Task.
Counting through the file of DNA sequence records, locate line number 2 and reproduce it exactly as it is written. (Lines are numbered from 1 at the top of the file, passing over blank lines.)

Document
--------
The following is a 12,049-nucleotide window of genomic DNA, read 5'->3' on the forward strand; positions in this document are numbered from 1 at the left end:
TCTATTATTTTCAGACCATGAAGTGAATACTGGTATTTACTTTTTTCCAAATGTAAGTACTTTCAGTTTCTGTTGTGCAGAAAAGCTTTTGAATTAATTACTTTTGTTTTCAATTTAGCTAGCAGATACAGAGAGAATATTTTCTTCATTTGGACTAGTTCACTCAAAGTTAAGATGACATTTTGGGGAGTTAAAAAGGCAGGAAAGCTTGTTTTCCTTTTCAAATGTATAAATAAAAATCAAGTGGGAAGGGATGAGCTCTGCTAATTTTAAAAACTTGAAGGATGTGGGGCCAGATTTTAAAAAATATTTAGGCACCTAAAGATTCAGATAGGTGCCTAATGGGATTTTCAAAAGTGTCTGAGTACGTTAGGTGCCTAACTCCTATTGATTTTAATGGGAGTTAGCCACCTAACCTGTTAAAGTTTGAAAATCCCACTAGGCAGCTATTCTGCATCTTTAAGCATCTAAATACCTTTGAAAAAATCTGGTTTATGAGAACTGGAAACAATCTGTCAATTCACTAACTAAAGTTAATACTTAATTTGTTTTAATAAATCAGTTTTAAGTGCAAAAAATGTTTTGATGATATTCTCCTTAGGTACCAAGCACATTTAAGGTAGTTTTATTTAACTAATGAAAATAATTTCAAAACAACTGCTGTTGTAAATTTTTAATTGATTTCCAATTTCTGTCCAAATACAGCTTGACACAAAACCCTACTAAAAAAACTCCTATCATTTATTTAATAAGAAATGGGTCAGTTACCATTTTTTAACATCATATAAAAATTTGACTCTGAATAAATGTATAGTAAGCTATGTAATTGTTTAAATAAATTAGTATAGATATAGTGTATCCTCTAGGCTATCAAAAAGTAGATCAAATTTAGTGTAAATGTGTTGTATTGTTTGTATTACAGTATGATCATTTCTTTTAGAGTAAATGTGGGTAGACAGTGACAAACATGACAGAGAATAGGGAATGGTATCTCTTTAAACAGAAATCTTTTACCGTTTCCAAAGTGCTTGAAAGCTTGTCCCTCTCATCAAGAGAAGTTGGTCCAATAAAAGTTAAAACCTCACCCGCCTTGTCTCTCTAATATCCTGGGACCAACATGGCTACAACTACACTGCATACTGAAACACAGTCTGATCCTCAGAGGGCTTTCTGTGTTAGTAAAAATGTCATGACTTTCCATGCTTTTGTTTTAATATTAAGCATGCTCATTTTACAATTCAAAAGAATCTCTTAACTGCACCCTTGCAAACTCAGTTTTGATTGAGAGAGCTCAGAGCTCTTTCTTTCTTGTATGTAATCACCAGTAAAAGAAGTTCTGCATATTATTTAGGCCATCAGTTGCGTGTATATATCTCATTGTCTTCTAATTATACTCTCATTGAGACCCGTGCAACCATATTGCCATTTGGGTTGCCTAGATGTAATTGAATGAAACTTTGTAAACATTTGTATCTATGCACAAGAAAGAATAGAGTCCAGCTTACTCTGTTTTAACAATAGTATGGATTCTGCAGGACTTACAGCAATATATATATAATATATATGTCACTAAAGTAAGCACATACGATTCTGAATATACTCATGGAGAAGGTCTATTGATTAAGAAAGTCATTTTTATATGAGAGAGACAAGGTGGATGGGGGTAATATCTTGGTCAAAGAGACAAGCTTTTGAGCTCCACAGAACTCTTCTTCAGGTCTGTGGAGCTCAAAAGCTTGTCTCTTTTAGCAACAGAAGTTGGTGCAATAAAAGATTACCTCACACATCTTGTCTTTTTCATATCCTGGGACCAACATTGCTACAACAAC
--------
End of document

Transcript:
TCTATTATTTTCAGACCATGAAGTGAATACTGGTATTTACTTTTTTCCAAATGTAAGTACTTTCAGTTTCTGTTGTGCAGAAAAGCTTTTGAATTAATTACTTTTGTTTTCAATTTAGCTAGCAGATACAGAGAGAATATTTTCTTCATTTGGACTAGTTCACTCAAAGTTAAGATGACATTTTGGGGAGTTAAAAAGGCAGGAAAGCTTGTTTTCCTTTTCAAATGTATAAATAAAAATCAAGTGGGAAGGGATGAGCTCTGCTAATTTTAAAAACTTGAAGGATGTGGGGCCAGATTTTAAAAAATATTTAGGCACCTAAAGATTCAGATAGGTGCCTAATGGGATTTTCAAAAGTGTCTGAGTACGTTAGGTGCCTAACTCCTATTGATTTTAATGGGAGTTAGCCACCTAACCTGTTAAAGTTTGAAAATCCCACTAGGCAGCTATTCTGCATCTTTAAGCATCTAAATACCTTTGAAAAAATCTGGTTTATGAGAACTGGAAACAATCTGTCAATTCACTAACTAAAGTTAATACTTAATTTGTTTTAATAAATCAGTTTTAAGTGCAAAAAATGTTTTGATGATATTCTCCTTAGGTACCAAGCACATTTAAGGTAGTTTTATTTAACTAATGAAAATAATTTCAAAACAACTGCTGTTGTAAATTTTTAATTGATTTCCAATTTCTGTCCAAATACAGCTTGACACAAAACCCTACTAAAAAAACTCCTATCATTTATTTAATAAGAAATGGGTCAGTTACCATTTTTTAACATCATATAAAAATTTGACTCTGAATAAATGTATAGTAAGCTATGTAATTGTTTAAATAAATTAGTATAGATATAGTGTATCCTCTAGGCTATCAAAAAGTAGATCAAATTTAGTGTAAATGTGTTGTATTGTTTGTATTACAGTATGATCATTTCTTTTAGAGTAAATGTGGGTAGACAGTGACAAACATGACAGAGAATAGGGAATGGTATCTCTTTAAACAGAAATCTTTTACCGTTTCCAAAGTGCTTGAAAGCTTGTCCCTCTCATCAAGAGAAGTTGGTCCAATAAAAGTTAAAACCTCACCCGCCTTGTCTCTCTAATATCCTGGGACCAACATGGCTACAACTACACTGCATACTGAAACACAGTCTGATCCTCAGAGGGCTTTCTGTGTTAGTAAAAATGTCATGACTTTCCATGCTTTTGTTTTAATATTAAGCATGCTCATTTTACAATTCAAAAGAATCTCTTAACTGCACCCTTGCAAACTCAGTTTTGATTGAGAGAGCTCAGAGCTCTTTCTTTCTTGTATGTAATCACCAGTAAAAGAAGTTCTGCATATTATTTAGGCCATCAGTTGCGTGTATATATCTCATTGTCTTCTAATTATACTCTCATTGAGACCCGTGCAACCATATTGCCATTTGGGTTGCCTAGATGTAATTGAATGAAACTTTGTAAACATTTGTATCTATGCACAAGAAAGAATAGAGTCCAGCTTACTCTGTTTTAACAATAGTATGGATTCTGCAGGACTTACAGCAATATATATATAATATATATGTCACTAAAGTAAGCACATACGATTCTGAATATACTCATGGAGAAGGTCTATTGATTAAGAAAGTCATTTTTATATGAGAGAGACAAGGTGGATGGGGGTAATATCTTGGTCAAAGAGACAAGCTTTTGAGCTCCACAGAACTCTTCTTCAGGTCTGTGGAGCTCAAAAGCTTGTCTCTTTTAGCAACAGAAGTTGGTGCAATAAAAGATTACCTCACACATCTTGTCTTTTTCATATCCTGGGACCAACATTGCTACAACAAC